The 3rd quarter of the year ended just a few days ago and trucking companies all over the country are reconciling fuel purchases and miles driven to ensure proper International Fuel Tax Agreement (IFTA) tax filings. If you are not in the trucking business, IFTA is just another acronym to be thrown around, but here is a quick run down so that you can look smart at social gatherings or answer a jeopardy question in the future.
Every year on July 1st, new state fuel excise taxes are ushered in and yesterday was no different. The chart below lists the increases sorted by highest to lowest. Keep in mind this is on top of the existing state tax. Federal tax is $0.1840 per gallon. This year’s winner is Illinois with a whopping $0.19 per gallon increase. Illinois is one of seven states where drivers pay layers of both general sales tax and special excise tax on gasoline at the state and local levels. Those multiple layers mean drivers filling up in Chicago, for example, will pay $0.96 in taxes and fees on a $2.46 gallon of gasoline which equal a tax burden of 39%. The new Illinois taxes are ear marked for an aggressive infrastructure plan. To be fair, Illinois hasn’t raised the gas tax since 1990.
On April 3 2019, Ohio Governor Mike DeWine signed a bill which will increase the gasoline and diesel fuel taxes for the state. Starting on July 1st the state tax on diesel fuel will increase by 19 cents to a total of 47 cents per gallon. The 67% increase will bump Ohio to the 6th highest diesel fuel tax rate behind only California, Pennsylvania, Washington, Indiana, and New Jersey. The tax on gasoline will be increased by 10.5 cents per gallon to a total of 38.5 cents per gallon. Ohio’s gasoline tax will remain lower than Pennsylvania and Indiana, but will be higher than its neighboring states, Kentucky, West Virginia and Michigan.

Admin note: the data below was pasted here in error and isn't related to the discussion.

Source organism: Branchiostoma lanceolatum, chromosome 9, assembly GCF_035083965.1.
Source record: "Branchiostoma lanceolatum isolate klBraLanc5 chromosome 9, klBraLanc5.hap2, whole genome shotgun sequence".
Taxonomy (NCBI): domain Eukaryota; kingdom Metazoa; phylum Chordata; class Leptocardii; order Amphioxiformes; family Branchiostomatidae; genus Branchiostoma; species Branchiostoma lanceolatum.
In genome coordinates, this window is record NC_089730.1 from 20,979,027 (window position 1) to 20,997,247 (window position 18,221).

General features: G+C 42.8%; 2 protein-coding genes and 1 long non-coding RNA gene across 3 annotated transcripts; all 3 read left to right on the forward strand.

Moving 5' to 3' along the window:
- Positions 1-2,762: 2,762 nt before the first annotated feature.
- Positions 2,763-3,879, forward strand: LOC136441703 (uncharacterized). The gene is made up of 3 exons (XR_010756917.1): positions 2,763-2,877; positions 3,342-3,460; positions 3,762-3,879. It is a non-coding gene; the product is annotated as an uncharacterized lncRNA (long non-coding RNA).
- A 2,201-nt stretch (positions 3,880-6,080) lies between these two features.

Everyone involved in the world of commercial trucking is familiar with the term IFTA (International Fuel Tax Agreement), but not everyone knows why IFTA exists and what its intended functions are. IFTA is an agreement between the majority of U.S. states and the majority of Canadian provinces designed to simplify the way that commercial truck or bus drivers who travel through multiple tax jurisdictions report the taxes on the fuel they purchase.